Thyroid status, insulin sensitivity and glucose tolerance in overweight and obese adults before and after 36 weeks of whey protein supplementation and exercise training
C. S. Wright; A. Craddock; E. M. Weinheimer-Haus; E. Lim; T. B. Conley; E. M. Janle; W. W. Campbell
Year of publication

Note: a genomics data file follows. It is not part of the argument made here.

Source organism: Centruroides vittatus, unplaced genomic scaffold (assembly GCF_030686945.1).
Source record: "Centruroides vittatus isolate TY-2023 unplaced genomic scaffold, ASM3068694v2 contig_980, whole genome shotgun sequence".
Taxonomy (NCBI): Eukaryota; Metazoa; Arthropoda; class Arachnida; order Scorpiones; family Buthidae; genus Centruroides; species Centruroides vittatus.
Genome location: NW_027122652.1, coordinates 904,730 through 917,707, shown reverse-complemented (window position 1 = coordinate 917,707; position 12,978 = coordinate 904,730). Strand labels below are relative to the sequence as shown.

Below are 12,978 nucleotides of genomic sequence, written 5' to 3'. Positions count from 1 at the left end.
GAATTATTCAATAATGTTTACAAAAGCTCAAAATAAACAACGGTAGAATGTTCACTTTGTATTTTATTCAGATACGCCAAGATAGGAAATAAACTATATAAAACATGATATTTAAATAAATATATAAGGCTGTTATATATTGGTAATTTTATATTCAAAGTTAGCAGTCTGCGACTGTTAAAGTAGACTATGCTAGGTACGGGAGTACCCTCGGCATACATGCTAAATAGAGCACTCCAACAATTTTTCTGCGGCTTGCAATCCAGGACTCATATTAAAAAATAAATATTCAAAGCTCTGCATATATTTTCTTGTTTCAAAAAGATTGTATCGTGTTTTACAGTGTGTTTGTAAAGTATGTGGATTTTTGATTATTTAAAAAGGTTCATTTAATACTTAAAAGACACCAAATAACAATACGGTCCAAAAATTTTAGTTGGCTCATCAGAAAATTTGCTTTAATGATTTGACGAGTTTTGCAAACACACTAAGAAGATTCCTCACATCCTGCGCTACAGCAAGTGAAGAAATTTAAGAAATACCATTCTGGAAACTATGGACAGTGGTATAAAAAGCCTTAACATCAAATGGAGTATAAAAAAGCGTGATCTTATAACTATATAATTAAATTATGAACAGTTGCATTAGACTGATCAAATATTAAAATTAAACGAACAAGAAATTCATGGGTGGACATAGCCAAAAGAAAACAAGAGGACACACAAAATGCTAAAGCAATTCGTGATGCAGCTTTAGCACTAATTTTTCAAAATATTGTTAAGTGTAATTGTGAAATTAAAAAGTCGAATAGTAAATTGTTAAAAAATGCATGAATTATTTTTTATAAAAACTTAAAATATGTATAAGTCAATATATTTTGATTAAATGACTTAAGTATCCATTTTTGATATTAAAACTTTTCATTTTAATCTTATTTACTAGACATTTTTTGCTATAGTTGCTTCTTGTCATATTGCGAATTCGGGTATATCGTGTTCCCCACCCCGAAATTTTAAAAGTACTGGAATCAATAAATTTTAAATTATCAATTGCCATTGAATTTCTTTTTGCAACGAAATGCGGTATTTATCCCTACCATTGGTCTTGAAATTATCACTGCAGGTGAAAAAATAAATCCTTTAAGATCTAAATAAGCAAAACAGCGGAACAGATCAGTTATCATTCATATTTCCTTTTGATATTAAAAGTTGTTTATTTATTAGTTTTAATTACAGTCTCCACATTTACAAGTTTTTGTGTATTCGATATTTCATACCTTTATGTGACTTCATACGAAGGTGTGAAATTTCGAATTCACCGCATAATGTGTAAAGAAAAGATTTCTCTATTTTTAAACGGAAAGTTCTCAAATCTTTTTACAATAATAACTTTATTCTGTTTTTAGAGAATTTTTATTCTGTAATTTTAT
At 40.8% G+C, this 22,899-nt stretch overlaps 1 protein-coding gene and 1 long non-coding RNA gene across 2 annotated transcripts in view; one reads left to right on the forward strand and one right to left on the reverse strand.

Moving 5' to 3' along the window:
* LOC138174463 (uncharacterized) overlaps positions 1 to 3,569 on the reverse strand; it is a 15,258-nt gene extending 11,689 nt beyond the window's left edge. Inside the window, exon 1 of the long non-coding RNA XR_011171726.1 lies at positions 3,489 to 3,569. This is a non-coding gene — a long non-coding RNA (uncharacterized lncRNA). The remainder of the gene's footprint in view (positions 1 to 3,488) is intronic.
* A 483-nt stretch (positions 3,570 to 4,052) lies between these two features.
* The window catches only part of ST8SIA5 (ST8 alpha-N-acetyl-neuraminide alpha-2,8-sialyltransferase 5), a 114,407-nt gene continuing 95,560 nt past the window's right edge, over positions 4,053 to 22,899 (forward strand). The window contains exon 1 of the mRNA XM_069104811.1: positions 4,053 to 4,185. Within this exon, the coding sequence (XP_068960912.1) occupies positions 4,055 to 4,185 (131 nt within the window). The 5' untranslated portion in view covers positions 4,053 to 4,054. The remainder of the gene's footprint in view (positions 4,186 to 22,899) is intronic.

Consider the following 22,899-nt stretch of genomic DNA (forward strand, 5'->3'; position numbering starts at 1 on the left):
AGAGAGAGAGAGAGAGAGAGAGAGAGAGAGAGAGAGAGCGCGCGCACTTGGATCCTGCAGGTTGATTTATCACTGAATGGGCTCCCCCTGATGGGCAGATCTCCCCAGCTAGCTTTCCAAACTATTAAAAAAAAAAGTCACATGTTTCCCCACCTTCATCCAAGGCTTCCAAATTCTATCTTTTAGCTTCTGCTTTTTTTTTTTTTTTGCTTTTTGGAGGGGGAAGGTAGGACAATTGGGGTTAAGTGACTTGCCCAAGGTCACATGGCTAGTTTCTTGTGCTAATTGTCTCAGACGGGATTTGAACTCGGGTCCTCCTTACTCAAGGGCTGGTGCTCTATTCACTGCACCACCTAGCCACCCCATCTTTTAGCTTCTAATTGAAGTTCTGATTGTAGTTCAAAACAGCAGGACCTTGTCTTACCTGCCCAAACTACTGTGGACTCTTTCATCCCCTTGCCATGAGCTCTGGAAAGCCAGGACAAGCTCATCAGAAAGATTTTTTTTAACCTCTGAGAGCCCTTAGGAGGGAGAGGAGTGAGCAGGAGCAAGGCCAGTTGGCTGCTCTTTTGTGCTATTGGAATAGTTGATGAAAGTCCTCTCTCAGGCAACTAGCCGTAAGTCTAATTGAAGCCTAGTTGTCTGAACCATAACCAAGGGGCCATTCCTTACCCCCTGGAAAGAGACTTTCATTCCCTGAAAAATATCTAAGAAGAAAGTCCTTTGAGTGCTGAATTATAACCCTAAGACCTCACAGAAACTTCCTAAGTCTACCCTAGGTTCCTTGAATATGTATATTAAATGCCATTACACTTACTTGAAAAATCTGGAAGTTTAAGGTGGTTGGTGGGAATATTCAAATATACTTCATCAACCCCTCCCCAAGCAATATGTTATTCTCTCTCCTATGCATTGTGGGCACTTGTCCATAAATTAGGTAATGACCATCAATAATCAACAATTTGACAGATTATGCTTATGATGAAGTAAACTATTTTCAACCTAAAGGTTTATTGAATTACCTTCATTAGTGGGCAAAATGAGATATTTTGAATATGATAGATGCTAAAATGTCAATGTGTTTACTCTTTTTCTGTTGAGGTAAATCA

Research suggests that subclinical hypothyroidism (SHT) influences insulin sensitivity and glucose tolerance. Reductions in thyroid stimulating hormone (TSH) concentrations are associated with exercise training (ExTr), which improves insulin sensitivity and glucose uptake. PURPOSE: A secondary analysis of previously published data was conducted to examine the relationship between SHT, TSH and glucose homeostatic control at baseline and to assess the impact of ExTr on thyroid status and how SHT affects changes in insulin sensitivity after ExTr. MATERIALS AND METHODS: Data were obtained from a 36-week ExTr and whey protein supplementation intervention trial. Subjects (n = 304, 48 ± 7 years, females = 186) were randomized to a specific whey protein group (0, 20, 40, or 60 g per day) and all subjects participated in a resistance (2 d/wk) and aerobic (1 d/wk) training program. Testing was conducted at baseline and post-intervention. RESULTS: At baseline, 36% (n = 110) and 12% (n = 35) of subjects were classified with SHT based on the TSH ≥ 3 µIU/L or TSH ≥ 4.5 µIU/L cut-offs, respectively. No association was found between baseline TSH and baseline measures of glucose homeostatic control. Whey protein supplementation did not influence intervention outcomes. Post-intervention (n = 164), no change was observed in TSH. SHT did not affect changes in insulin sensitivity following ExTr. CONCLUSION: These results support that the health benefits of ExTr for the management of insulin resistance (IR) are not blunted by SHT.